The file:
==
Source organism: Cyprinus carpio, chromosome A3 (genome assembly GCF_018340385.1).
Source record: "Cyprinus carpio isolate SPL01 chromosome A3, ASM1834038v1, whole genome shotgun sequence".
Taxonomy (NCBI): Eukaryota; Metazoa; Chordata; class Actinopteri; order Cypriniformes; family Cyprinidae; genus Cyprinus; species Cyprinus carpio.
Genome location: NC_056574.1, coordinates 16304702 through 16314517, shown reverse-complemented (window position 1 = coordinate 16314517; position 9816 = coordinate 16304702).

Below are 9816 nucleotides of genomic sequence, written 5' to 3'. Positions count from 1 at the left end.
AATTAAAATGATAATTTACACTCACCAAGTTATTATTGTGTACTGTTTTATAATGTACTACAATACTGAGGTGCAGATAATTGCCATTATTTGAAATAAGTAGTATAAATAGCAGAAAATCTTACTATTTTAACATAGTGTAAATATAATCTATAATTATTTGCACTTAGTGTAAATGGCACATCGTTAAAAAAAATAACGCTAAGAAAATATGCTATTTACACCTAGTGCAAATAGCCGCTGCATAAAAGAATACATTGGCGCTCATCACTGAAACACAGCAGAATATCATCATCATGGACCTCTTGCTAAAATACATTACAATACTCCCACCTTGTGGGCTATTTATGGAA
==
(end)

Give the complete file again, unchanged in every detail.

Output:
Source organism: Cyprinus carpio, chromosome A3 (genome assembly GCF_018340385.1).
Source record: "Cyprinus carpio isolate SPL01 chromosome A3, ASM1834038v1, whole genome shotgun sequence".
Taxonomy (NCBI): Eukaryota; Metazoa; Chordata; class Actinopteri; order Cypriniformes; family Cyprinidae; genus Cyprinus; species Cyprinus carpio.
Genome location: NC_056574.1, coordinates 16304702 through 16314517, shown reverse-complemented (window position 1 = coordinate 16314517; position 9816 = coordinate 16304702).

Below are 9816 nucleotides of genomic sequence, written 5' to 3'. Positions count from 1 at the left end.
AATTAAAATGATAATTTACACTCACCAAGTTATTATTGTGTACTGTTTTATAATGTACTACAATACTGAGGTGCAGATAATTGCCATTATTTGAAATAAGTAGTATAAATAGCAGAAAATCTTACTATTTTAACATAGTGTAAATATAATCTATAATTATTTGCACTTAGTGTAAATGGCACATCGTTAAAAAAAATAACGCTAAGAAAATATGCTATTTACACCTAGTGCAAATAGCCGCTGCATAAAAGAATACATTGGCGCTCATCACTGAAACACAGCAGAATATCATCATCATGGACCTCTTGCTAAAATACATTACAATACTCCCACCTTGTGGGCTATTTATGGAA